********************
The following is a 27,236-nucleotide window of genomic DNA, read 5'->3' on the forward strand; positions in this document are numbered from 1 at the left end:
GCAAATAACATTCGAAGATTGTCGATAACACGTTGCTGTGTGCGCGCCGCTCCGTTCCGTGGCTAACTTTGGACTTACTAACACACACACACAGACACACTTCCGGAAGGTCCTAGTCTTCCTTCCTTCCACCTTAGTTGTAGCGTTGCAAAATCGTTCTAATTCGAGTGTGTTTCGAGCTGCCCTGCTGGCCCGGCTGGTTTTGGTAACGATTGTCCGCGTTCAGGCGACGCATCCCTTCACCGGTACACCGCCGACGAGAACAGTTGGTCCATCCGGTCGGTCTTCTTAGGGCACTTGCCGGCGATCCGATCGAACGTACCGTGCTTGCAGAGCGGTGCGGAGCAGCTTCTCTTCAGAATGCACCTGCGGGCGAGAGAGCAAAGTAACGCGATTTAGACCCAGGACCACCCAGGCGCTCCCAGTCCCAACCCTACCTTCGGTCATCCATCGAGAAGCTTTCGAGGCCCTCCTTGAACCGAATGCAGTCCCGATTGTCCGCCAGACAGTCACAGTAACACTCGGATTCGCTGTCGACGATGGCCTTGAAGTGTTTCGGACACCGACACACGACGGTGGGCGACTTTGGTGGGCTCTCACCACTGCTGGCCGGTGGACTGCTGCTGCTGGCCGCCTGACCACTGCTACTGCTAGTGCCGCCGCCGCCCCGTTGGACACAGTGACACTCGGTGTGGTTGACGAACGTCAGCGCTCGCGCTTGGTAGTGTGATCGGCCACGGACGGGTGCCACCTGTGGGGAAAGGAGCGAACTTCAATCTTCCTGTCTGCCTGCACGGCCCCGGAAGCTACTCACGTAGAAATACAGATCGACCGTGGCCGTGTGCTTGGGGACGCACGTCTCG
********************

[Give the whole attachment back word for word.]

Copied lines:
The following is a 27,236-nucleotide window of genomic DNA, read 5'->3' on the forward strand; positions in this document are numbered from 1 at the left end:
GCAAATAACATTCGAAGATTGTCGATAACACGTTGCTGTGTGCGCGCCGCTCCGTTCCGTGGCTAACTTTGGACTTACTAACACACACACACAGACACACTTCCGGAAGGTCCTAGTCTTCCTTCCTTCCACCTTAGTTGTAGCGTTGCAAAATCGTTCTAATTCGAGTGTGTTTCGAGCTGCCCTGCTGGCCCGGCTGGTTTTGGTAACGATTGTCCGCGTTCAGGCGACGCATCCCTTCACCGGTACACCGCCGACGAGAACAGTTGGTCCATCCGGTCGGTCTTCTTAGGGCACTTGCCGGCGATCCGATCGAACGTACCGTGCTTGCAGAGCGGTGCGGAGCAGCTTCTCTTCAGAATGCACCTGCGGGCGAGAGAGCAAAGTAACGCGATTTAGACCCAGGACCACCCAGGCGCTCCCAGTCCCAACCCTACCTTCGGTCATCCATCGAGAAGCTTTCGAGGCCCTCCTTGAACCGAATGCAGTCCCGATTGTCCGCCAGACAGTCACAGTAACACTCGGATTCGCTGTCGACGATGGCCTTGAAGTGTTTCGGACACCGACACACGACGGTGGGCGACTTTGGTGGGCTCTCACCACTGCTGGCCGGTGGACTGCTGCTGCTGGCCGCCTGACCACTGCTACTGCTAGTGCCGCCGCCGCCCCGTTGGACACAGTGACACTCGGTGTGGTTGACGAACGTCAGCGCTCGCGCTTGGTAGTGTGATCGGCCACGGACGGGTGCCACCTGTGGGGAAAGGAGCGAACTTCAATCTTCCTGTCTGCCTGCACGGCCCCGGAAGCTACTCACGTAGAAATACAGATCGACCGTGGCCGTGTGCTTGGGGACGCACGTCTCG